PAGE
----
- Table tennis terminology
Table tennis terminology is the special set of English words and phrases used in the game of
Table tennisto describe the game , the play and the equipment.
* Antispin – A smooth rubber with very low surface friction, used to defend against strong spin or to confuse the opponent. This type of rubber is rarely (if at all) seen in modern top-level table tennis, but is popular with amateur and veteran players.
* Blade – The wooden part of the racket.
* Crossover – The point where a player has to change from playing a forehand stroke to backhand stroke; often a target for attack as it is difficult to return balls aimed at this area.
* Early – The rising part of a ball's bounce.
* Inverted rubber – Rubber that contacts the ball with its smooth surface, and is glued to the rest of the bat with its pimpled surface. With a larger contact area, this type of rubber generally produces more spin than pimpled rubber, although some rubbers are designed to have the opposite effect (see Antispin).
* Heavy – Used to describe strong spin.
* Late – The falling part of a ball's bounce.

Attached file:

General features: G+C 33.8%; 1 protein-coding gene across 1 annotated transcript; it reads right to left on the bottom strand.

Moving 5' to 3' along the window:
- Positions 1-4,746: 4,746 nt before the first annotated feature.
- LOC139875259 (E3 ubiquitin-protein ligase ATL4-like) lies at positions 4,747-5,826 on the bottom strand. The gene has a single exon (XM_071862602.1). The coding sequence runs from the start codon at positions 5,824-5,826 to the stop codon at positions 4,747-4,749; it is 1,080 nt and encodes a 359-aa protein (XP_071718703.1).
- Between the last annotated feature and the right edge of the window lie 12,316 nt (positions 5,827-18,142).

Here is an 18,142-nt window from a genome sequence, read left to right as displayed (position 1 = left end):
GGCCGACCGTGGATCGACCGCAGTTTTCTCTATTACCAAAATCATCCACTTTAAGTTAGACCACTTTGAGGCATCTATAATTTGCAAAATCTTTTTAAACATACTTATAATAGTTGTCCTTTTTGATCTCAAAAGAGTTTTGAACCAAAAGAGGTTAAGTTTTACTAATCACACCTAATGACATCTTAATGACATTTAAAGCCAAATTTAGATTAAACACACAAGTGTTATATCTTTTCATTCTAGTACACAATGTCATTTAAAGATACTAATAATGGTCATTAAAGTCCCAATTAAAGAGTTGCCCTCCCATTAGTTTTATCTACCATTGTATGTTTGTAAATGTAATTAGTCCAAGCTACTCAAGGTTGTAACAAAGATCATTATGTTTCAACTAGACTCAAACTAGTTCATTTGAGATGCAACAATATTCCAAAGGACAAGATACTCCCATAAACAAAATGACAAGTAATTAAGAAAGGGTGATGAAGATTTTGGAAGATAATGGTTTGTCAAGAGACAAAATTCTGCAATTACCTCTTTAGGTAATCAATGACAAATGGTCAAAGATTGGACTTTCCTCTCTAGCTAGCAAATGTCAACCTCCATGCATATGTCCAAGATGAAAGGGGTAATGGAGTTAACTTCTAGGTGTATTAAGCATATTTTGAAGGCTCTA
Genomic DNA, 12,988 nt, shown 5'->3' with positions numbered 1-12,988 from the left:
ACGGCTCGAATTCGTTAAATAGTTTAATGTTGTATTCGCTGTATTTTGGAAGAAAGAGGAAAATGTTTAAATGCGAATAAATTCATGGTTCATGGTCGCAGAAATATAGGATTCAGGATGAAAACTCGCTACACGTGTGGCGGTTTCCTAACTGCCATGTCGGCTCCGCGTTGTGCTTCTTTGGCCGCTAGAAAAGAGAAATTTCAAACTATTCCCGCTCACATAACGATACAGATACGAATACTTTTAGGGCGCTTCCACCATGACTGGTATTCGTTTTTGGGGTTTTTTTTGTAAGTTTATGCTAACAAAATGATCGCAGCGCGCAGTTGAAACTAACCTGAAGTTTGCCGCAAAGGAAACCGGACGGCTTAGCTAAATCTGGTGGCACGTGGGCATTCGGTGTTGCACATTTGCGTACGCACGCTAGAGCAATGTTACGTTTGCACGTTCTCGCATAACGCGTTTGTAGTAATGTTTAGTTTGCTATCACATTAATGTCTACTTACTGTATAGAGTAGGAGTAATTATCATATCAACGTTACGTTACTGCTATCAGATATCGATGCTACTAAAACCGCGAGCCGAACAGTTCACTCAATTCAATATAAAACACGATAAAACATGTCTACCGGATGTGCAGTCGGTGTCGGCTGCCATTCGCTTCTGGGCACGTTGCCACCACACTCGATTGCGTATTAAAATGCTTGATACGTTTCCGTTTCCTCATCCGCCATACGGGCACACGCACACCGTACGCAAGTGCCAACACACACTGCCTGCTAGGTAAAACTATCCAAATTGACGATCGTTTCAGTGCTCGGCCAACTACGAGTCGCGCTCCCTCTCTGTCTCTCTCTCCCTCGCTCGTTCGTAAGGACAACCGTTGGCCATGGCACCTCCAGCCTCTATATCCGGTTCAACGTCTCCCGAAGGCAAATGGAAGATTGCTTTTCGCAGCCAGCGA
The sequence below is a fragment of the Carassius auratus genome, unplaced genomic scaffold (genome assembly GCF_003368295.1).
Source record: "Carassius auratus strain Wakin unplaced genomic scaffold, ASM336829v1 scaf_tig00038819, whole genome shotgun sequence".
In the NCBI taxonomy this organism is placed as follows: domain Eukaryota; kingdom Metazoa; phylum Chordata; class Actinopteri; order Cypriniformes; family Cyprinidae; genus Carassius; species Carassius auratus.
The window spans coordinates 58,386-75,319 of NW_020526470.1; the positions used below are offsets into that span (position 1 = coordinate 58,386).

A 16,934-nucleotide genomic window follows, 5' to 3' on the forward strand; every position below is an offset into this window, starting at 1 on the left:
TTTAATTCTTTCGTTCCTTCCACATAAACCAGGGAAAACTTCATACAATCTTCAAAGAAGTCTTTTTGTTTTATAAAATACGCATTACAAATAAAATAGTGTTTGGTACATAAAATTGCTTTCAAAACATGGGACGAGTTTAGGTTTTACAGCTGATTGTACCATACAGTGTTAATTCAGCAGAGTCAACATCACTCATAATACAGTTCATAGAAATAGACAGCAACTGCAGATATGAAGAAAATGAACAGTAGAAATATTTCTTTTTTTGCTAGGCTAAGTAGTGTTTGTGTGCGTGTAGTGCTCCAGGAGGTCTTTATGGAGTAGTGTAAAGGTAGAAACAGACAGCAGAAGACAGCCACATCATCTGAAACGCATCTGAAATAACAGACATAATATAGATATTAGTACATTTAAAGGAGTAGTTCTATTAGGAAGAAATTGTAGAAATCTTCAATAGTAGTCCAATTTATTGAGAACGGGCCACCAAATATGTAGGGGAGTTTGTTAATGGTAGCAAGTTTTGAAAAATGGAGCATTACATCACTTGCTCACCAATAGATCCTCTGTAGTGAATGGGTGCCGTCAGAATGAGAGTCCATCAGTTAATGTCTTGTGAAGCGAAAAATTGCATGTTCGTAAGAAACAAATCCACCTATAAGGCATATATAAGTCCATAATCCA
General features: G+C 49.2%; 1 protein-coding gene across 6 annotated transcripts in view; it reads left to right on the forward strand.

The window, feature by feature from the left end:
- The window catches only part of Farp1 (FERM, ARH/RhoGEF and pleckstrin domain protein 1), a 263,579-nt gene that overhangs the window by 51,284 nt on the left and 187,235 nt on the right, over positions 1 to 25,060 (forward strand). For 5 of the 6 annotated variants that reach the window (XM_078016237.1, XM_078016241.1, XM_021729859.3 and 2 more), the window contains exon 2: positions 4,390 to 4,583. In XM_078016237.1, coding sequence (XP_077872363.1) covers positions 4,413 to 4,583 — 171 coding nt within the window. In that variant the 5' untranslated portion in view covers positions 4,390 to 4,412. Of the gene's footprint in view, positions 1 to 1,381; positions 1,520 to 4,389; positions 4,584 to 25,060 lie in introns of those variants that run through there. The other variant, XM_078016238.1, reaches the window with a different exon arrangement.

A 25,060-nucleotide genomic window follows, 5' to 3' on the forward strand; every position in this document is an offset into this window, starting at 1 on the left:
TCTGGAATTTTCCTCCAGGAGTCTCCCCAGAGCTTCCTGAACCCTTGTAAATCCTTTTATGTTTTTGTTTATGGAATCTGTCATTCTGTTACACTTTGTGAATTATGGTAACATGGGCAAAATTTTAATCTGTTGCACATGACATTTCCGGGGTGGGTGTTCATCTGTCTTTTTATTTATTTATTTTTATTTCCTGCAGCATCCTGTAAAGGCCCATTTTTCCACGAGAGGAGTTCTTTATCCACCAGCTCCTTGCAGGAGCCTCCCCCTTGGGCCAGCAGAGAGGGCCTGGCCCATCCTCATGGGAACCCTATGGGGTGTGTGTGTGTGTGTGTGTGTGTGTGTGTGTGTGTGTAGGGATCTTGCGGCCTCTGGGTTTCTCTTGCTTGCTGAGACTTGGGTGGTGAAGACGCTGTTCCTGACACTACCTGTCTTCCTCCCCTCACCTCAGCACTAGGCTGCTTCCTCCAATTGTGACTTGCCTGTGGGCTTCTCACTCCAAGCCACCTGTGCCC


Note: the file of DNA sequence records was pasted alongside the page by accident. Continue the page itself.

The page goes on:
* Loop – A strong topspin stroke that aims to overpower the spin of the oncoming ball, usually backspin.
* Loose – A return that is too high, too long, has insufficient spin or a combination of the above. Easy for the opponent to attack or kill. Compare "tight".
* Multiball – Training method that minimizes wasted time by using many balls that are continuously fed to the player, either by another player or a ball robot.
* Penhold – Style of player that grips the racket in a manner similar to holding a pen.
* Pimples – Rubber that contacts the ball with its pimpled surface. Produces different effects on the spin compared with inverted rubber due of the reduced contact area and flexibility of the pimples.
* Sandwich rubber – Inverted rubber, with sponge.
* Shakehand – The most popular table tennis grip. Similar to a tennis grip with the index finger extended over the racket head perpendicular to the handle.
* Speed glue – Glue used to attach rubber to the blade. Contains a high percentage of volatile solvents which soaks into the sponge of a rubber and increases the speed and spin of a stroke.
* Third ball – The stroke hit by the server after the opponent's return of the serve. Because the serve can be used to make attacking difficult for the opponent, the third ball is frequently the first strong attacking stroke in any table tennis rally.
* Tight – A return that is difficult for the opponent to attack. Always a low ball, usually in combination with being short, having strong backspin, or both.
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